Jackson Hole Place-as-Text

We started our place-as-text exploration near the Ski King Resort in Jackson Hole, Wyoming. This resort is located on the outskirts of town which is business and residential environment. We then walked the rest of our route which consisted of residential and commercial property split about half and half. The built environment was diverse. Towards the beginning of our route the buildings and homes were somewhat dated and appeared to be built in the 1970’s or 1980’s. Then as we moved more towards the center of town where the tourists would be, the built environment started to mimic the old rustic look of frontier Wyoming. The time we conducted this observation was mid-morning on a Monday under partly cloudy skies. The temperature was roughly 60 degrees and humid.


The landscape environment was mostly flat, however, where we started was at the base of the mountain, on which the ski resort was located. The social environment was very relaxed. Even though we were walking around with cameras and observing property and buildings no one gave us a second thought and most were on bikes or walking dogs and just continued on. In addition to this there was no one out. This however, might be able to be attributed to the fact that it was a Monday morning and people were at work.


The town’s environment interacts greatly with the landscape. For instance, in town where it is flat, the land is utilized for commercial and retail businesses as well as restaurants, bars, and hotels. On the outskirts of town is where the ski resort as a whole is located as this is where the mountains are, making this business possible. This is made possible by a cold climate which was evidenced by the fact that snow is still on the ground in mid-May. This means that the area is at least cold and most likely gets a lot of snow. Other times of the year it is warmer and the snow melts off.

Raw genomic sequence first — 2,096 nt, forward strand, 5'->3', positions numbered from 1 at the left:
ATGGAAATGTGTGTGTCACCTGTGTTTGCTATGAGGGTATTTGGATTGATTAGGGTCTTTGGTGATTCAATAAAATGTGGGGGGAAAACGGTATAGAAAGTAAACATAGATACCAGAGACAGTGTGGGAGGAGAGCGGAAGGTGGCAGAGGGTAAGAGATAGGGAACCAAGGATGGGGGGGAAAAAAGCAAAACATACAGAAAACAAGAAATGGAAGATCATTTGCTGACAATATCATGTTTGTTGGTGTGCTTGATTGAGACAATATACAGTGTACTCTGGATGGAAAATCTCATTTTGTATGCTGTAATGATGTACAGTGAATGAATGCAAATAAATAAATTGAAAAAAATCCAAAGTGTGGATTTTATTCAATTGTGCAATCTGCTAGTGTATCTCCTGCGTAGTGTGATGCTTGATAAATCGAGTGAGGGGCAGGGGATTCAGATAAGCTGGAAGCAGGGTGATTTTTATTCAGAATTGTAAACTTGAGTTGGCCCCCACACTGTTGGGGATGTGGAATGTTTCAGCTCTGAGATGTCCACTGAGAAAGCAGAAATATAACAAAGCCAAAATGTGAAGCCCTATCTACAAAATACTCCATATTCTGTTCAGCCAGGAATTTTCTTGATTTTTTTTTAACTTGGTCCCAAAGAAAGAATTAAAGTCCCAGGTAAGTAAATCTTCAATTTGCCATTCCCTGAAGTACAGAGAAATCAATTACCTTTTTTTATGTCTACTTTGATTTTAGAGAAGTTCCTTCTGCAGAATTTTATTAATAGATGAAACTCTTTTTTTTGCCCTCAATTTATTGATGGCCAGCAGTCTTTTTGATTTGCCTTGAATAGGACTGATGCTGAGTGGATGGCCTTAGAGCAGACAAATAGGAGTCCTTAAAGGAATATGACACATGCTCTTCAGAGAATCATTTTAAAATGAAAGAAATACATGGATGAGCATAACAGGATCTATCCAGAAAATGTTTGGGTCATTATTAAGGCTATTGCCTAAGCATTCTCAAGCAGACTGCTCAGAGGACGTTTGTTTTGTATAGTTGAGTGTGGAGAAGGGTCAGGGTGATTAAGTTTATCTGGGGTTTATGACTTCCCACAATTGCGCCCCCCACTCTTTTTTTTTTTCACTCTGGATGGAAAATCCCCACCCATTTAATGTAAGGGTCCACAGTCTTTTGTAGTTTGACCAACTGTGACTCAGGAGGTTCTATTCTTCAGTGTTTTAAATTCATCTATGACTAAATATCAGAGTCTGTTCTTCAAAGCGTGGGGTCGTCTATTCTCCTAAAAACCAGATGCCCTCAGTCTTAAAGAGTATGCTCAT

This winter weather makes the ski resort possible which is a major industry in the town. This ski motif continues through the town with decorations and buildings that look like they belong in a ski town. In addition to this there were numerous bumper stickers that related to ski and snowboard companies. In addition to this there were numerous real estate and home caretaking companies which suggest a large vacation property or timeshare industry. The people we encountered that were residents were mostly white upper-middle class older people while we ran into younger people that appeared to have been renters.


The community itself is all about marketing tourism and vacationing in the town and surrounding areas. Most of the retail businesses were oriented towards tourists. The businesses that were not the trinket and t-shirt that were marketed towards, what one would presume to be locals were mostly higher end design, construction, and cabinet making stores. The town is packaging itself as the “authentic Wyoming” with rustic buildings, wooden sidewalks, and stone and fake woodwork. This is probably in an attempt to win over tourists by showing them what the west used to be like and what they see in westerns, however, as one our interviewees said, “While I like the town it is a little cheesy and gimmicky, but the town itself is well integrated into its surroundings.”


The people in the town were dressed and acted like one would expect tourists to dress and act. No one was dressed super nice and no one looked like they came out of an old western. The people who were not working in a shop or restaurant had cameras and conducted themselves like tourists. The exception to this was when we were in the residential part of town where people were riding bikes and walking dogs. These people were almost certainly long-term residents. Most of these people were interested in the outdoors, wildlife watching, the environment, and the rodeo. The town also seems to be heavily interested in school sports such as basketball, soccer, and such.


The public documents that were noticed mostly had to do with getting outside and doing things. They were for outdoor sports and businesses, concerts, and other environmental causes. The documents such as newspapers had to do with local environmental and town issues. These documents seemed to focus on sustainability and related topics. In addition to this a shopkeeper suggested that without tourism Jackson Hole would not exist because of the fact that a majority of their businesses were only frequented by tourists. This suggests that without tourism, most businesses would not exist.

The back of a pedestrian crossing signal which shows the youthful presence in the town.


The old style architecture of Jackson Hole

The Ski King Resort



This entry was posted by Charles.

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